10.28.2011 - Lecture 22 Today in Chemistry 260 • ...

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Unformatted text preview: Lecture 22 Today in Chemistry 260 •  •  •  •  •  •  Chemistry 260 Principles of thermochemistry Phase transitions Reaction enthalpies Bond enthalpies Hess s law Formation reactions This Week in Chemistry 260 •  No RQ next lecture. • Kubarych: Reaction spontaneity and entropy Lecture 22 October 28, 2011 Thermochemistry 1 Reversible Adiabatic expansions (Pext = Pi = P) q=0 T2 T1 PVg=const g =Cp/Cv>1 ConcepTest Reversible Adiabatic expansions (work relation) Adiabatic ! q = 0 ΔU = q + w ΔU = w For an ideal gas, ΔU = Cv ΔT Tf ∝ 1/Vf Reversible Adiabatic expansions (work relation) T2 Pressure B. T1 Ti* ( 2V ) !T ad iab at ad iab at Volume Tf c Compare the overall work due to a cycle of reversible expansion and than compression to a cycle with an opposite order of compression and than expansion. Assume doubling the volume and halving and the maximum temperature in both cycles is the same. 1V! 2V !1V vs. 2V!1V!2V 1.  Larger 2.  Smaller. 3.  The same. The actual value depends on the max temp. 4. Zero for both cycles. 4 Back to chemistry: Thermochemistry •  To Adiabatic ! q = 0 ΔU = w ΔU = C v ΔT ΔU = q + w Work done in an infinitesimal step T f* (1V ) T1 B. For an ideal T f ! Vi " monoatomic =# $ # V f $ gas, c = c p / cv ! 1 Ti % & Consider a cycle of reversible expansion/compression T f ( 2V ) = 2! c For expansion to double volume Ti (1V ) T2 Work done in an infinitesimal step ! V " For an ideal = # i $ monoatomic c = c p / cv ! 1 Ti # V f $ % & gas, Consider a cycle of reversible expansion/compression q=0 As Vf ↑, Tf ↓ w = cv dT q=0 Adiabatic ! q = 0 ΔU = w ΔU = C v ΔT ΔU = q + w w = cv dT wi = ! PdV dU = ncv dT = ! PdV nRT ncv dT = ! dV V dT nR ncv =! dV T V Tf Vf dT dV ncv " = !nR " T V Ti Vi Tf Vf V cv ln = ! R ln = R ln i Ti Vi Vf The underlying physics: When the gas expands, it does work, loses energy, and therefore its temperature drops. 3 The internal energy is the only available source of energy for the work w<0 w<0 Work done in an infinitesimal step Pressure w<0 2 c For compression back to half = 2c the volume Tf = Ti compression = "!T inv !T inv f = Ti exp ansion w = cv !T compression = "cv !T exp ansion 5 clarify, • Heating/cooling • Exothermic/endothermic process • Heat flow • Internal energy Heating is an Endothermic process but In an exothermic Reaction the beaker is getting warmer . 6 Volume 1 Lecture 22 Internal Energy, Heat flow and temperature Internal Energy, Heat flow and temperature For simplicity: Assume no work and ideal gas atoms. Chemical reaction: (For simplicity: Assume no work) •  Consider heat flow (for heating or cooling the system) and changes in the internal energy. (do not confuse heating with exothermicity) He gas Translational Energy Electronic Energy Nuclear Energy •  Do not confuse temp. effects (due to the reaction) with changes in the internal energy. (temp. increase is not endothermic) Q<0 •  Kinetic theory of ideal gases: KE is propotional to Temp. (molecules move faster upon heating). •  Heating the gas is endothermic, results with the increase of internal energy. •  If the reaction A+B +HEAT ! C+D, requires heat flowing in to enable the transformation.. Q>0 .. it means that the energy stored in the system (molecules) is increased (endothermic). •  Now consider the possibility of heat flow DUE to a chemical reaction • In this case, the system sucks in energy using heat and will result with temperature falling down. Example Reaction The Role of Enthalpy in Chemistry Enthalpy of reaction/process: change in enthalpy during a reaction/process Change in enthalpy: heat transfer at constant pressure 2Na(s)+2H2O(l) ! 2NaOH(aq) + H2(g) 2 moles of Na(s) + 2 moles 2H2O produces 368.6 kJ of heat and 1 mol H2(g) •  PV work: consider the thermal decomposition of 1.0 mol of CaCO3(s) at 1 atm !U≠q: some energy has been used for expansion work –  Volume of the system increases for the H2(g)   System pushes back the atmosphere THREE PROPERTIES OF ENTHALPY TO KEEP IN MIND: Enthalpy (state function) 9 !H = q p !H = H f " H i !H Cp = !T heat (NOT state function) q>0 10 Physical Processes (phase transition) !H = !U + P !V The enthalpy of phase transitions e.g. vaporization (liquid ! gas), rhombic sulfur ! monoclinic sulfur H2O(l)!H 2O(g ) !Ho = 44 kJ thermochemical equation standard enthalpy of vaporization, !Hovap Phase transitions And Heating curves Enthalpy is a state function: The enthalpy change of an overall process is the sum of the enthalpy changes for the steps (observed or hypothetical) into which it may be divided. !H sub for H2O? !H sub = !H fus + !H vap gas enthalpy So enthalpy is a measure for the change in the energetics of the system including the internal energy corrected by the expansion work w<0 H = U + PV !H = !U + P !V •  At 1 atm, 25°C, – P!V = -2.5 kJ !U = !H – P!V (= q + w) !U = -368.6kJ – 2.5kJ !U = -371.1kJ !Hvap !Hfus 11 !Hsub liquid solid 12 2 Lecture 22 Heating curve: Substances undergoing broad temperature changes ConcepTest: Substances undergoing broad temperature changes 1 mol (18 g) H2O at -20 C is heated to a final temperature of 110 C. What is the change in enthalpy accompanying this process? !H = 55.3 kJ 1 mol (18 g) H2O at -20 C is heated to a final temperature of 110 C. What is the change in enthalpy accompanying this process? !H = 55.3 kJ T 100 Where is the energy going in each part of this diagram? •  During phase transitions ‒ breaking/forming intermolecular forces •  During heating processes ‒ Translational, rotational and vibrtational energy !H = !H vap = (1mol ) 40.67 kJ / mol T = 40.67 kJ 100 !H = q p = nc p !T ( = (1mol ) 35.8 J mol !K ) (10K ) Which line should been drawn longer : !H = !H vap A.  Liquid!Gas (blue) B.  Solid!Liquid (red) !H = q p = nc p !T ( = (1mol ) 35.8 J = 0.358kJ !H = q p = nc p !T !H = !H fus = (1mol ) 6.01kJ / mol ( mol !K 0 ) ( 20K ) = 0.734kJ ( = (1mol ) 75.3 J !H = !H fus = 7.53kJ !H = q p = nc p !T = (1mol ) 37.6 J !H = q p = nc p !T 100 K ) mol !K ) ( ) (10K ) mol !K ) (100K ) = 7.53kJ !H = q p = nc p !T ( = (1mol ) 37.6 J t mol !K ) ( 20K ) = 0.734kJ 13 t Atomic and Molecular Changes 14 How much energy as heat (at constant T and P) must be supplied to 1.0 mol Mg(s) to produce Mg2+(g)? Mg2+(g)+2e-(g) Enthalpy is A state function. Chemical changes Enthalpy (kJ mol-1) 0 = 6.01kJ ( = (1mol ) 75.3 J mol !K = 0.358kJ +1451 !H = +2337 Mg+(g)+e-(g) +738 Mg(g) +148 Mg(s) (second ionization enthalpy) (first ionization enthalpy) (enthalpy of sublimation) Enthalpy is a state function: The enthalpy change of an overall process is the sum of the enthalpy changes for the steps (observed or hypothetical) into which it may be divided. 15 16 Combining Reaction Enthalpies HESS S LAW: Enthalpy is a state function: The enthalpy change of an overall process is the sum of the enthalpy changes for the steps (observed or hypothetical) into which it may be divided. Enthalpy is A state function. Combining several chemical changes C3H 6 ( g ) + H 2 ( g ) !! C3H 8 ( g ) " ! #H A = $124 kJ +5O2 !! C3H8 ( g ) + O 2 (g ) (g) " 3CO 2 (g ) + 4H 2O(" ) ! #H B = $2220 kJ H 2 O(" ) !! H 2 (g ) + " 1 O(g ) 2 ! #H C = 286 kJ 9 C3H 6 ( g ) + O 2 (g ) !! 3CO 2 (g ) + 3H 2O(" ) #H ! = $2058 kJ " 2 ! ! ! !H A + !H B + !H C = !H ! = "2058 kJ !H = 0 for a CYCLIC PROCESS (for any state function X, ΔX=0 for a cyclic process) !HBC 17 !HAB !HCA C B A A !HAB B !HBC !HCA C !HAB + !HBC + !HCA = 0 18 3 Lecture 22 Standard Enthalpies of Formation Small number of reactions give enough information to compute ΔH for many others FOR A STANDARD REACTION S ENTHALPY: o !H rxn = products # ni H o ,i " f reactants i # Formation Reactions: C(graphite) + ½O2(g) + 2H2(g) C(graphite) + ½O2(g) + H2(g) ½O2(g) + H2(g) n j H o, j f j Standard state: Standard thermodynamic conditions chosen for substances when listing or comparing thermodynamic data [1atm, 25 C] (usually) Denoted ! ΔH =ΔH under standard state conditions !H f! standard enthalpy for the formation of one mole of the substance from its constituent elements in their reference states 1 H 2 ( g ) + O 2 ( g ) ! ! H 2 O( ! ) " 2 Reference state: most stable state (phase and allotrope) under the standard state conditions #H f" = $286 kJ Define relative scale for enthalpy, where elemental reference forms have ZERO enthalpy of formation H 2 ( g ) ! H 2 ( g ) ; "H o = 0 kJ f •  Lattice energies difficult to measure Na+(g) + Cl-(g) ! NaCl(s) Max Born & Fritz Haber (1919) Na(s) + "Cl2(g) ! NaCl(s) –  Step 1: Sublimation of Na(s) Na(s) ! Na(g) !H1 = 108 kJ/mol –  Step 2: Dissociation of Cl2(g) " Cl2(g) ! Cl(g) !H2 = Cl—Cl disc. E=120 kJ/mol –  Step 3: Ionization of Na(g) Na(g) ! Na+(g) + e!H3 = IENa = 496 kJ/mol –  Step 4: Formation of Cl ion Cl(g) + e- ! Cl-(g) !H4 = EACl = -349 kJ/mol –  Step 5: Formation of NaCl(s) from ions Na+(g) + Cl-(g) ! NaCl(s) !H5 = -LE Methyl alcohol (CH3OH) ! formaldehyde (HCHO) 2CH3OH(aq) + O2(g) ! 2HCHO(aq)+ 2H2O(l) ΔH = ? ΔHf [CH3OH(aq)]=-245.9kJ ! CH3OH(aq) ;ΔHf =-245.9kJ ! HCHO(aq) ;ΔHf =-150.2kJ ! H2O(l) ;ΔHf =-285.8kJ ΔHf [HCHO(aq)]=-150.2kJ ΔHf [H2O(l)]=-285.8kJ From Formation Reactions: 2x(CH3OH(aq) ! C(gr)+½O2(g)+2H2(g); ΔHf =245.9kJ) 2x(C(gr)+½O2(g)+ H2(g) ! HCHO(aq); ΔHf =-150.2kJ) + 2x( ½O2(g) + H2(g) ! H2O(l); ΔHf =-285.8kJ) 2CH3OH(aq)+2C(gr)+O2(g)+2H2(g)+O2(g)+2H2(g)!2C(gr)+O2(g)+4H2(g)+2HCHO(aq)+2H2O(l) ΔH = 2x(245.9kJ) + 2x(-150.2kJ) + 2x(-285.8kJ) 2CH3OH(aq)+O2(g)!2HCHO(aq)+2H2O(l) ΔH = 2x(245.9kJ) + 2x(-150.2kJ) + 2x(-285.8kJ) ΔH =-2xΔHf [CH3OH(aq)]+2xΔHf [HCHO(aq)]+2xΔHf [H2O(l)] ΔH = - 2xΔHf [CH3OH(aq)] - 2xΔHf [O2(g)] + 2xΔHf [HCHO(aq)] + 2xΔHf [H2O(l)] ΔHrxn =Σn ΔHf (products)‒Σm ΔHf (reactants) 19 Lattice Energies from Born-Haber Cycle •  Standard Enthalpies of Formation (example) 20 Lattice Energies from Born-Haber Cycle Na(s) " Cl2(g) Na(g) Cl(g) + e+(g) + Cl-(g) Na ! Na(g) ;!H1 = 108 kJ/mol ! Cl(g) ;!H2 = 120 kJ/mol ! Na+(g)+e- ;!H3 = 496 kJ/mol ! Cl-(g) ;!H4 = -349 kJ/mol ! NaCl(s) ; !H5 = -LE ________________________________________________________________ Na(s) + " Cl2(g) ! NaCl(s) ; !Hf°[NaCl(s)] !H1+!H2+!H3+!H4+!H5=!Hf°[NaCl(s)] 21 108 kJ/mol +120 kJ/mol +496 kJ/mol -349 kJ/mol –LE = -411 kJ/mol 375 kJ/mol – LE = -411 kJ/mol 22 LE = 786 kJ/mol symbol denotes standard state Typically, 25oC, 1 atm o Bond Dissociation Energies and Enthalpies H 2 ( g ) ! H (g ) + H ( g ) !U bo = !H bo $ P!V Enthalpy is A state function. Bond enthalpies = !H $ P "VH $ VH 2 # % & o b = !H bo $ P " 2VH 2 $ VH 2 # % & ! "H b = 436.4 kJ mol-1 (T = 298 K ) Using ideal gas law "U = "H bo ! PVH 2 o b = 436.4 #10 J $ mol ! (101325 Pa)(22.41#10!3 m3 ) 3 !1 = 434 #103 J $ mol !1 = 434kJ $ mol !1 = !H bo $ PVH 2 Note: D0 is the amount of energy necessary to dissociate the bond, ΔUb Ground vibrational state 23 24 4 Lecture 22 Using Bond Enthalpies Average Bond Enthalpies H 2 O( g ) ! 2 H ( g ) + O( g ) "H ! = 927 kJ mol#1 CH 4 ( g ) + 2O 2 ( g ) ! CO 2 ( g ) + 2 H 2O( g ) The !H for the atomization of water is NOT exactly twice the O-H bond enthalpy OH ( g ) ! H ( g ) + O( g ) "H ! = 428 kJ mol#1 H 2O( g ) ! H ( g ) + OH ( g ) "H = 499 kJ mol (-) Forming bonds releases energy ! ! ! $ 2 " #H b (C=O) + 4 " #H b (OH ) & % ' ! ! 4 ! "H b (CH ) + 2 ! "H b (O=O) 4 H + C + 4O In fact, the O-H bond enthalpy is different for H2O than for OH: ° (+) Breaking bonds takes energy o %H ro = ! 4 $ %H bo ( C # H ) + 2 $ %H b (O = O )" & ' # ! 2 $ %H bo ( C = O ) + 4 $ %H bo (O # H )" & ' -1 The enthalpy of a particular bond depends on the molecule. However, one can define a mean enthalpy value for a particular kind of bond (and use this to estimate a reaction enthalpy) !H b (O-H ) = 463 kJ mol-1 " &H ro = ! 4 # 414 kJ + 2 # 499 kJ mol mol ' % " $ ! 2 # 799 kJ + 4 # 460 kJ mol mol ' % !H ro = "784kJ ΔH 25 Estimate !H for the following reaction using the bond energy table provided (all units are kJ/mol) 2NH3 ! N2 + 3H2 Σ B.E.(Broken) ‒ Σ B.E.(Formed) Compare to: !H ro = "802.2kJ from the standard enthalpies of formation 26 Using Bond Enthalpies •  Can use B.E. to estimate !H Can use the table to generate estimates for reaction enthalpies + ! •  Break 1 C=C bond & 1 Cl-Cl bond •  Form 1 C-C bond, 2 C-Cl bonds !H = # B.E.(Broken) – # B.E. (Formed) !H = B.E.(C=C) + B.E.(Cl-Cl) – B.E.(C-C) – 2xB.E.(C-Cl) !H = 602kJ/mol + 240kJ/mol – 346kJ/mol – 2x327kJ/mol !H = -158 kJ/mol 27 28 5 ...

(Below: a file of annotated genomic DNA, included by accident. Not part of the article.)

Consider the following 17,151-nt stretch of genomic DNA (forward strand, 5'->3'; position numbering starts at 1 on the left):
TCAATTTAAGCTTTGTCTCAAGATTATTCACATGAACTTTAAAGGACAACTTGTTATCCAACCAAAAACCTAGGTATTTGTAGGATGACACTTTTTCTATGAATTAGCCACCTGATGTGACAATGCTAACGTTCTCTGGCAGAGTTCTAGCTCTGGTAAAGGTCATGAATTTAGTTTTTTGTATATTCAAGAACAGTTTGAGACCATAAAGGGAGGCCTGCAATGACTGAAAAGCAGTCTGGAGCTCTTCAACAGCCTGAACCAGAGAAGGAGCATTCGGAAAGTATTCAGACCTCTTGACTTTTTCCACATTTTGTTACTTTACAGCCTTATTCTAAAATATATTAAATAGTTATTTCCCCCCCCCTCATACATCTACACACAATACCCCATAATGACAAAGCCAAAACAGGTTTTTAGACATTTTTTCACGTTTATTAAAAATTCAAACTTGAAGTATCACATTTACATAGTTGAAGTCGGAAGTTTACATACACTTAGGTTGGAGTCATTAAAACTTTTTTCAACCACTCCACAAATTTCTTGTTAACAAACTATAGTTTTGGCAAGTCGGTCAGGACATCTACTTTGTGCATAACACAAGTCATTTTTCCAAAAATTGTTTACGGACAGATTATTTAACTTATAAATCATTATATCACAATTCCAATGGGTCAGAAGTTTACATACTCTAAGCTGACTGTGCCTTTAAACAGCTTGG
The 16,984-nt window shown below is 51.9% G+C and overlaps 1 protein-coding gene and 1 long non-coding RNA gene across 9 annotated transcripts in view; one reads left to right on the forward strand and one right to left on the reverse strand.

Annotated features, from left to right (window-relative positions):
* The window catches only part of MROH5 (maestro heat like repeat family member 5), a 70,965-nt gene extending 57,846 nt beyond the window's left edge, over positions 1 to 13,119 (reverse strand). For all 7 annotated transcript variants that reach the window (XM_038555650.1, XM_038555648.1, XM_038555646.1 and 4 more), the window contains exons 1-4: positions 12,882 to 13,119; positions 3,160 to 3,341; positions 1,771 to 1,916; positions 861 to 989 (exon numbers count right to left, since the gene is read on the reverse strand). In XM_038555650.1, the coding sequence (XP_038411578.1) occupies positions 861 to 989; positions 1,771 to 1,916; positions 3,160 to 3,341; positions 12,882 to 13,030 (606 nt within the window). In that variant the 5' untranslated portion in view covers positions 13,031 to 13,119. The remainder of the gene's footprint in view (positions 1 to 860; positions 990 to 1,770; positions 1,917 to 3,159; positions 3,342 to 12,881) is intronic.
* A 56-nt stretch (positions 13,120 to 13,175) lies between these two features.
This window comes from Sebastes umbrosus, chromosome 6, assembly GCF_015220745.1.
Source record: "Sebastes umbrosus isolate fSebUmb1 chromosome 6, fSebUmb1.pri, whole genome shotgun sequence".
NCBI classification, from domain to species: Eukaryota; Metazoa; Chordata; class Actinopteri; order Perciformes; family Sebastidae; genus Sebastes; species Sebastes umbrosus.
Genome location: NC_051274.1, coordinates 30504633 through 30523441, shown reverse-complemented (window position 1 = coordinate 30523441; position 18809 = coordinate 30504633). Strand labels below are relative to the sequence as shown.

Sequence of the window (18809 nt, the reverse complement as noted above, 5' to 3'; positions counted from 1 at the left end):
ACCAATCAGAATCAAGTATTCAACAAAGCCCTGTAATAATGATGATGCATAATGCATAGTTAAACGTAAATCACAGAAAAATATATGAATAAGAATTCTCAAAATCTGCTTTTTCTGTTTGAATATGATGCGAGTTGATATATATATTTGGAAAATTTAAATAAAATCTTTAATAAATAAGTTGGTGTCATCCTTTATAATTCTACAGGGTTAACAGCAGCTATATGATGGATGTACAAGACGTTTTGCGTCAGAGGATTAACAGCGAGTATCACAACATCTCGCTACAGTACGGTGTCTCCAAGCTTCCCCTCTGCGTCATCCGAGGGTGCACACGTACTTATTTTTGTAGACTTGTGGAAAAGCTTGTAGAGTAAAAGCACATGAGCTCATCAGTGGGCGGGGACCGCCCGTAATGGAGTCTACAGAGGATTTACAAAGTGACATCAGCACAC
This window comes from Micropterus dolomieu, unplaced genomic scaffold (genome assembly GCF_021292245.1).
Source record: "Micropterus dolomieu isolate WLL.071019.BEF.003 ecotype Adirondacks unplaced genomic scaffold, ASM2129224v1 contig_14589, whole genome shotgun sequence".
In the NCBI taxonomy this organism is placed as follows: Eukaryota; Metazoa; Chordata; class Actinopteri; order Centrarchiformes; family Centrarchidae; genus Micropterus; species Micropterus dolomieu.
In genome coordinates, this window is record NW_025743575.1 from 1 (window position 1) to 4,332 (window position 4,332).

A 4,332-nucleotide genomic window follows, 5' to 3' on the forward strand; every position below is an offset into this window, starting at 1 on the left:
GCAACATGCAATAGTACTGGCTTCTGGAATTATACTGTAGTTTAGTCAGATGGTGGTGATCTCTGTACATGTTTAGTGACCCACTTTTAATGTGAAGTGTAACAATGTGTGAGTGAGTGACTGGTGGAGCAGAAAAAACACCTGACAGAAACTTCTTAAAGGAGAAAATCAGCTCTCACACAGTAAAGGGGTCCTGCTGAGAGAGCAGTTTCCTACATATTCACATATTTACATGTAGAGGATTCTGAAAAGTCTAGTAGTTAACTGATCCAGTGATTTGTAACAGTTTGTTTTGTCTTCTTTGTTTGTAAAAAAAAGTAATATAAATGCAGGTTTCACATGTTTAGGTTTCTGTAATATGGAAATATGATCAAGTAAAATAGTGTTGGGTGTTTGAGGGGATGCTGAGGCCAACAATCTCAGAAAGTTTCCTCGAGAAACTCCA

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This note was uploaded on 01/19/2012 for the course CHEM 260 taught by Professor Staff during the Fall '08 term at University of Michigan.